Alan Cliff
Interim Dean
Centre for Higher Education Development
University of Cape Town

As with all the other colleagues writing at this time, I note the extraordinary circumstances in which we find ourselves as individuals, as Higher Education institutions and as a sector. We are all coming to terms with what it means to live at a social distance from most – if not all – colleagues and to work remotely. I believe that, now perhaps more than ever, we are called on as individuals, institutions and as a sector to enact leadership on the broad canvas that is teaching and learning. Many others in this space have recently made a similar point. 

What I guess we are all grappling with is what exactly it means to enact leadership remotely and how we go about that – especially with the unique opportunities and challenges presented to us in online spaces and in a context of enormous diversity and social and economic inequality. One thing is especially clear is that – whilst the online teaching and learning space presents us with opportunities to continue core business – we are simultaneously challenged to do this in a way that tries to avoid replicating the structural, social and economic inequalities and inequities that characterise the Higher Education sector nationally. At one caricatured end, we could take the hopefully unlikely position that going online in this time of crisis is simply a matter of transferring what we do pedagogically in face-to-face contexts to online ones. At another end, we could decide that moving teaching and learning into online spaces is ideologically dubious, pedagogically implausible or practically unachievable. I believe the current situation requires us to respond to the teaching and learning challenges in ways that understand their complexities, that appreciate the contradictions, paradoxes and social injustices within which we are embedded and seek to find ways of knowing, doing and being in these complexities.

One aspect of this complexity which I would like to focus on in this piece is the question of agency in teaching and learning, at both individual and collective levels. I believe that moving teaching and learning into online spaces calls us to think deeply about questions of agency – individual and collective – in the structural and cultural (with due acknowledgement to Margaret Archer’s substantial scholarship) that characterise and distinguish these online learning spaces from face-to-face ones. I want to be clear that I am not thinking of agency solely through a neo-liberal, humanist lens here – though I think this lens offers some insights. This is primarily why I have couched agency in individualist and collectivist terms.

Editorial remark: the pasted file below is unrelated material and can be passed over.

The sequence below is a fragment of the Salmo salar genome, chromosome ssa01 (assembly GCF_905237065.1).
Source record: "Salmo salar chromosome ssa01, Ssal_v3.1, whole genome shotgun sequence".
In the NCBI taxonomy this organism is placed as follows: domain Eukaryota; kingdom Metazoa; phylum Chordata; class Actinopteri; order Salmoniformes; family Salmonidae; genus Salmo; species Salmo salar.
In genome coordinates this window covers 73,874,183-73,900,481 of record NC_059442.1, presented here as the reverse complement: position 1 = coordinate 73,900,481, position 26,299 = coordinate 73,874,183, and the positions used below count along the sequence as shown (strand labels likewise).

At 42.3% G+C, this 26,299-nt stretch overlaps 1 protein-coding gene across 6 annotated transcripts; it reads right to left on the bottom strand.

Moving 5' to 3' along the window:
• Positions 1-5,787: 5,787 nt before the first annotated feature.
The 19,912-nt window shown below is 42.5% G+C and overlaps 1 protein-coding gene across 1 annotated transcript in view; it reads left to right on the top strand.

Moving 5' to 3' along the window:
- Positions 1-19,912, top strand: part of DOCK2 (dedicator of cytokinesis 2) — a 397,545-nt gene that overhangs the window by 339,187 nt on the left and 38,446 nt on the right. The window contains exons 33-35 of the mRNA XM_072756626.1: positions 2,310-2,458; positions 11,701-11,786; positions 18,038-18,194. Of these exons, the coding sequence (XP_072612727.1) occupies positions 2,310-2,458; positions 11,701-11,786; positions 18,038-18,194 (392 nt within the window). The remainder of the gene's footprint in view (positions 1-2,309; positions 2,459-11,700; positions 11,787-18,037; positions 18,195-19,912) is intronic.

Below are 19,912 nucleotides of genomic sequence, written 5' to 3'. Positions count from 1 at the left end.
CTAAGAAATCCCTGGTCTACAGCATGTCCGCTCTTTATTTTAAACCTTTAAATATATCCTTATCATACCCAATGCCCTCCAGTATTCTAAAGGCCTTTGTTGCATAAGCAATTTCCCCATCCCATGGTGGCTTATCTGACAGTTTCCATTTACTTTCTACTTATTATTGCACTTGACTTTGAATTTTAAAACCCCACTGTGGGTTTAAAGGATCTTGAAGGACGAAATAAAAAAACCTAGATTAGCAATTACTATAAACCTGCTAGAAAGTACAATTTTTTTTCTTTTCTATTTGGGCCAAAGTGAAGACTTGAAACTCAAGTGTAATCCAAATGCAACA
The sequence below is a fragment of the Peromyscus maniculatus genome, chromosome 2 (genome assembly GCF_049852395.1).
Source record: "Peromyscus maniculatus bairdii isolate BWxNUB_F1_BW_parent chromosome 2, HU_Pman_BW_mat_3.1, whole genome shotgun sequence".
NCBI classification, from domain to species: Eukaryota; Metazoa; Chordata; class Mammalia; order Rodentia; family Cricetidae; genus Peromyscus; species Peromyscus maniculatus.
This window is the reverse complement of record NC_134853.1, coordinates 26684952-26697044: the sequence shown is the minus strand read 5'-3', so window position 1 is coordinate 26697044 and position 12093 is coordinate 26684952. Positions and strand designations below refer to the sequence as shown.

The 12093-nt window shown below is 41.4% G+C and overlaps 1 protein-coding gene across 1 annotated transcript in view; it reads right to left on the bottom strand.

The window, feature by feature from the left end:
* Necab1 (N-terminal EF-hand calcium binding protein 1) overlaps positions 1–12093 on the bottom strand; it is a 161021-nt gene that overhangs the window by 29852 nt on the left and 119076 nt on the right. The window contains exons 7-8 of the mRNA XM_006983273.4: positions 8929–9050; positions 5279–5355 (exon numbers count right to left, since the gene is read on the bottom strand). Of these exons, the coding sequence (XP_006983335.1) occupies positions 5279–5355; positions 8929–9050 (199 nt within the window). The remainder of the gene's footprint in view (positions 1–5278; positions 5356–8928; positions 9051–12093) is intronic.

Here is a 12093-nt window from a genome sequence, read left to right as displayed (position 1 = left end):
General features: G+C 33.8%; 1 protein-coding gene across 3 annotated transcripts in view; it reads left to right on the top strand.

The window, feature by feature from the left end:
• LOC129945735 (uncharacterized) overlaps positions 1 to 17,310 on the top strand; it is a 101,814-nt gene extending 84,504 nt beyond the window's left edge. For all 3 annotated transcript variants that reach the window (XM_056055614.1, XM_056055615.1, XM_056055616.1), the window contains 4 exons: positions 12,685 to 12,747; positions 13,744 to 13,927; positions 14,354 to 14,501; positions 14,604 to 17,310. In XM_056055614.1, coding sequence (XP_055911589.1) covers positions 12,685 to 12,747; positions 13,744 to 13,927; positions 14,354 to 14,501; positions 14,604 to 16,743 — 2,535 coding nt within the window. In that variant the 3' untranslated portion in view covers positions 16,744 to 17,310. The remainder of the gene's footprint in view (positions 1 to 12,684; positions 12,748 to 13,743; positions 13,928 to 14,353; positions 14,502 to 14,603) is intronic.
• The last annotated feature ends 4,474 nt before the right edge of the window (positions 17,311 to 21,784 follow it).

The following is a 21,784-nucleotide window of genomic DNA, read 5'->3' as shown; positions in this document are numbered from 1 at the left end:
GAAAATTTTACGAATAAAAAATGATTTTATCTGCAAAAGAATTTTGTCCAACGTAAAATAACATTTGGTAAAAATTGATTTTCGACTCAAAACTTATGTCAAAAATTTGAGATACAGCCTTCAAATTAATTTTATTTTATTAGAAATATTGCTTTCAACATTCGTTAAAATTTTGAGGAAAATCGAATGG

Traditionally, we have constructed agency in student learning as predominantly residing within the individual student, with the goal of the Higher Education teaching and learning context being about enabling that individual student to find and adopt that agency. In and of itself, I am not objecting to that – the point is that adopting an individualist view of agency that is located within the student does not do justice (a word I choose advisedly here) to the goal and purpose of teaching and learning. And this is especially true for teaching and learning in the South African Higher Education context of diversity and inequality – and for the online teaching and learning project which has become our current centralised focus. I also think it is unhelpful to think of student agency solely in individualist terms – again, especially in an online learning space. We are challenged to enable students to locate their individual but also their collective agency in face-to-face and online spaces. Indeed, I would argue that finding collective agency can be especially powerful in online/remote teaching and learning spaces, where learning in isolation and a focus on external attributions of agency endanger the possibilities presented by students engaging in collectivist, social learning. I am not saying social learning is not possible in online/remote spaces; rather that collectivist agency is especially difficult to cultivate and nurture. We are challenged to create enabling conditions in online spaces for students to enact individualist and collectivist agency – meaning that they take responsibility for their own and other students’ learning. 

One final point here: as Higher Education lecturers, we are challenged to understand deeply the structural and cultural affordances and constraints of online learning, again especially in the current crisis and in the context of inequality. My point is that, if face-to-face teaching and learning contexts render visible major indicators of inequality – such as language and schooling backgrounds, class, race, socio-economic disadvantage – online contexts potentially or actually exacerbate these inequalities. We will face massive teaching and learning challenges in the weeks and probably months to come if we do not as a sector, and institutionally, address the possibility that participation in online learning replicates – and possibly amplifies – the inequalities that we have worked so hard to address in face-to-face learning spaces. As lecturers, I believe we have to start by acknowledging the social and material realities of educational inequality. When then need to ask ourselves, when we design for online learning, what we need to do to ensure that we mitigate these inequalities and whether the online space presents us with special challenges that replicate or exacerbate these inequalities.